Good people always become successful, but the reverse isn't always true. That is why an education in liberal arts helps.
For centuries now, parents have paved the way for kids to embark on their educational journeys. Be it via financial means or pieces of advice they offer, parents have been known to seemingly know what is best for their children. Adam Grant, who is a psychologist who often talks about education, parenting and work culture, has his two cents to share on how he thinks parents should navigate the decision involved in their children's major in college.
In a post he started on Instagram from his account, @adamgrant, he talks about how parents need to allow their kids to choose their major in college. He says, "Hey parents: You don't have to push your kids to choose a 'practical' major." He adds that this makes sense because the aim of liberal arts isn't to build a career but to build a mind. In his own words, "The goal of liberal arts education is not to build careers. It's to broaden minds." What he's trying to say via his post is that in today's world, an open mind is more important than a stereotypically great degree.
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In his last statement, he says, "No one knows which skills will be useful in the future." And he isn't entirely wrong. With the constant switch between which professions are more in demand and which ones aren't, the world seems to be in a confused state of being. It almost feels like the world no longer needs workers as much as it needs innovators. Grant ended his post by saying, "The true value of college is learning how to think and learn." In today's world, having a clear thought process can come in very handy. It is a quality one must work towards inculcating in themselves.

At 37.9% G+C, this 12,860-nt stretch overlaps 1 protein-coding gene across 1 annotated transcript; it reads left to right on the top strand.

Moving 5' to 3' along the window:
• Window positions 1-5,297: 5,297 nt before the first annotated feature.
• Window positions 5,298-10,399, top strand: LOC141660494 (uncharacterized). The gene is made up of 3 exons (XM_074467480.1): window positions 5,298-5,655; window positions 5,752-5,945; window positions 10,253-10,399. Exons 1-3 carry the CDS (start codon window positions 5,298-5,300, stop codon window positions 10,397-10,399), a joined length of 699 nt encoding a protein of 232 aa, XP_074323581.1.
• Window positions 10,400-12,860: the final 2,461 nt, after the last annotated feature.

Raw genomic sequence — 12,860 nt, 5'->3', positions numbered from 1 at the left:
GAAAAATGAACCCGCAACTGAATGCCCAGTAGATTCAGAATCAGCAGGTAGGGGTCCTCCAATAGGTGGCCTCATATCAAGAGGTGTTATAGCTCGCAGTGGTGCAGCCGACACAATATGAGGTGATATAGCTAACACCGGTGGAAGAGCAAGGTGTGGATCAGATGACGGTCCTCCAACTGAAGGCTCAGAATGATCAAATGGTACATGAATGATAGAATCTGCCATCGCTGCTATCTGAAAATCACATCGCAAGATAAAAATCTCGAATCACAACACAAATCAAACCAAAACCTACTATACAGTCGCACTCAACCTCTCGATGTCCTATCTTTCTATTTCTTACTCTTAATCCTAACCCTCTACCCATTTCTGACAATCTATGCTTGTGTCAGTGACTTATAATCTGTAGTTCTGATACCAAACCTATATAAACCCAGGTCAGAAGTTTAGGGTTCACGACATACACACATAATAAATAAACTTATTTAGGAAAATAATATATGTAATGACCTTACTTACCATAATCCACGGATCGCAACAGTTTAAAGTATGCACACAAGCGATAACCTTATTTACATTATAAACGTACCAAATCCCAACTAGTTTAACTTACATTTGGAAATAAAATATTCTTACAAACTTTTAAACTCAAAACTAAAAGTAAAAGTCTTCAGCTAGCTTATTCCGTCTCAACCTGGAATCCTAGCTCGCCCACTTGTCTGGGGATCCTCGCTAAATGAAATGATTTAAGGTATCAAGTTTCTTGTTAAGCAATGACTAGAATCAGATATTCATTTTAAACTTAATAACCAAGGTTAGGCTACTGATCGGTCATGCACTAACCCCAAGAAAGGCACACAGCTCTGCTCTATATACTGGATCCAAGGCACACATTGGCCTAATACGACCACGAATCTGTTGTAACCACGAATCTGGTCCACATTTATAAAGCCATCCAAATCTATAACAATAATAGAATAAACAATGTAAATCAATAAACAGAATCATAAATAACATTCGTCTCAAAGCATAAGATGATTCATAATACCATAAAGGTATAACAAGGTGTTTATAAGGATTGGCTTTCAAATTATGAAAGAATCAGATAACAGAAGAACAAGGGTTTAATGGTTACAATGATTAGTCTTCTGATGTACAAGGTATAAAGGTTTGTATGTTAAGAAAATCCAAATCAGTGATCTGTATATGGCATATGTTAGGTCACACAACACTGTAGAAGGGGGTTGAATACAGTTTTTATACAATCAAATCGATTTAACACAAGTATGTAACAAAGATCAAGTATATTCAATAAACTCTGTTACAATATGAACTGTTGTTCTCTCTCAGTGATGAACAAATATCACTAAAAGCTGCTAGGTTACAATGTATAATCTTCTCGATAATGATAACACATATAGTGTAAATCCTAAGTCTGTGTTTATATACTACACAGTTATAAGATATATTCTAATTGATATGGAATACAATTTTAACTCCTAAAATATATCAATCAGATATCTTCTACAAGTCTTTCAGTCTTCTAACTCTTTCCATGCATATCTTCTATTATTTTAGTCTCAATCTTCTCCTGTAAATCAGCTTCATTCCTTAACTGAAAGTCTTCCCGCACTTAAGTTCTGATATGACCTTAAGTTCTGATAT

While most readers agreed with Grant's point of view, there were some who commented otherwise. @am_lly contradicts this and says, "I agree to disagree. I have a Master's Degree in liberal arts. I could have understood how to think and learn at the same level I reached in college just by using a free library card and some determination. I think what we need in education are hands-on activities. Learn how to: Everything." Adding on to that, @alparora said, "Hmmm. As much as I would like to agree with you, I struggle. It's not easy to earn a living right out of college with a liberal arts degree. And I would think that a college education would be a lot about earning a living for most."
Agreeing with Grants, @thoughtsbyjae says, "I’ve been preaching this since the beginning. The point of education isn’t to be a worker, it’s to be a better, more informed person. We have lost sight of that." Another reader, @i.heart.running says, "Agreed! English lit/pysch major here. Never had trouble in my career path. The world has been my oyster. I am happy and make enough to own my own house, work from home full time and I can retire at 57ish." @micholas_g explains how exactly his liberal arts education helped him. He said, "A liberal arts education is not the same as a liberal arts degree. I went to a liberal arts college and graduated with a degree in nursing. In addition to my nursing courses, I also took courses in philosophy, history, communications, writing and more. It was the core liberal arts curriculum that helped you learn how to think critically and not just practically."